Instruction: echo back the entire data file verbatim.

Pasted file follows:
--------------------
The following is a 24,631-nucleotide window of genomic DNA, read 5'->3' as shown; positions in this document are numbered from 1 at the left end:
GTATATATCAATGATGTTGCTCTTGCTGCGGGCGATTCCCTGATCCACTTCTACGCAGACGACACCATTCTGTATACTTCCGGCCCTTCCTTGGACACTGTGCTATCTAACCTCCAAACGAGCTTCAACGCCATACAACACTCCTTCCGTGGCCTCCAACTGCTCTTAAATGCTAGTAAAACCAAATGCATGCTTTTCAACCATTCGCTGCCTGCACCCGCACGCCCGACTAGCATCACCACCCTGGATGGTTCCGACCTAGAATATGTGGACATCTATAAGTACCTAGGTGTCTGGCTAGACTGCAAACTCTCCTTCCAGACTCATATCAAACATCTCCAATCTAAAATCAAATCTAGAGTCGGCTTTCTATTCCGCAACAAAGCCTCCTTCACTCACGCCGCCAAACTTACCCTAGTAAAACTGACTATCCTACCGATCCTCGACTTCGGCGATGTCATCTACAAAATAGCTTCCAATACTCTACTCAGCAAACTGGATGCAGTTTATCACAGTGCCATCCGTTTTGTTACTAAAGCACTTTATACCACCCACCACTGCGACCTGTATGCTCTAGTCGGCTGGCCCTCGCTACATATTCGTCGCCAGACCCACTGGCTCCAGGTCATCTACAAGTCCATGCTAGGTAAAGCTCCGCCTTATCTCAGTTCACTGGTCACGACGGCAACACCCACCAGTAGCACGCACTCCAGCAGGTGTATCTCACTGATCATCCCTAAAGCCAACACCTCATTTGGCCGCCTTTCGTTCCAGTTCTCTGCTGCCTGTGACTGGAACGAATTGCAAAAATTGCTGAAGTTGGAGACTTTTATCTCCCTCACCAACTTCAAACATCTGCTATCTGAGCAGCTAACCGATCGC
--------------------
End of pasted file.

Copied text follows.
The following is a 24,631-nucleotide window of genomic DNA, read 5'->3' as shown; positions in this document are numbered from 1 at the left end:
GTATATATCAATGATGTTGCTCTTGCTGCGGGCGATTCCCTGATCCACTTCTACGCAGACGACACCATTCTGTATACTTCCGGCCCTTCCTTGGACACTGTGCTATCTAACCTCCAAACGAGCTTCAACGCCATACAACACTCCTTCCGTGGCCTCCAACTGCTCTTAAATGCTAGTAAAACCAAATGCATGCTTTTCAACCATTCGCTGCCTGCACCCGCACGCCCGACTAGCATCACCACCCTGGATGGTTCCGACCTAGAATATGTGGACATCTATAAGTACCTAGGTGTCTGGCTAGACTGCAAACTCTCCTTCCAGACTCATATCAAACATCTCCAATCTAAAATCAAATCTAGAGTCGGCTTTCTATTCCGCAACAAAGCCTCCTTCACTCACGCCGCCAAACTTACCCTAGTAAAACTGACTATCCTACCGATCCTCGACTTCGGCGATGTCATCTACAAAATAGCTTCCAATACTCTACTCAGCAAACTGGATGCAGTTTATCACAGTGCCATCCGTTTTGTTACTAAAGCACTTTATACCACCCACCACTGCGACCTGTATGCTCTAGTCGGCTGGCCCTCGCTACATATTCGTCGCCAGACCCACTGGCTCCAGGTCATCTACAAGTCCATGCTAGGTAAAGCTCCGCCTTATCTCAGTTCACTGGTCACGACGGCAACACCCACCAGTAGCACGCACTCCAGCAGGTGTATCTCACTGATCATCCCTAAAGCCAACACCTCATTTGGCCGCCTTTCGTTCCAGTTCTCTGCTGCCTGTGACTGGAACGAATTGCAAAAATTGCTGAAGTTGGAGACTTTTATCTCCCTCACCAACTTCAAACATCTGCTATCTGAGCAGCTAACCGATCGC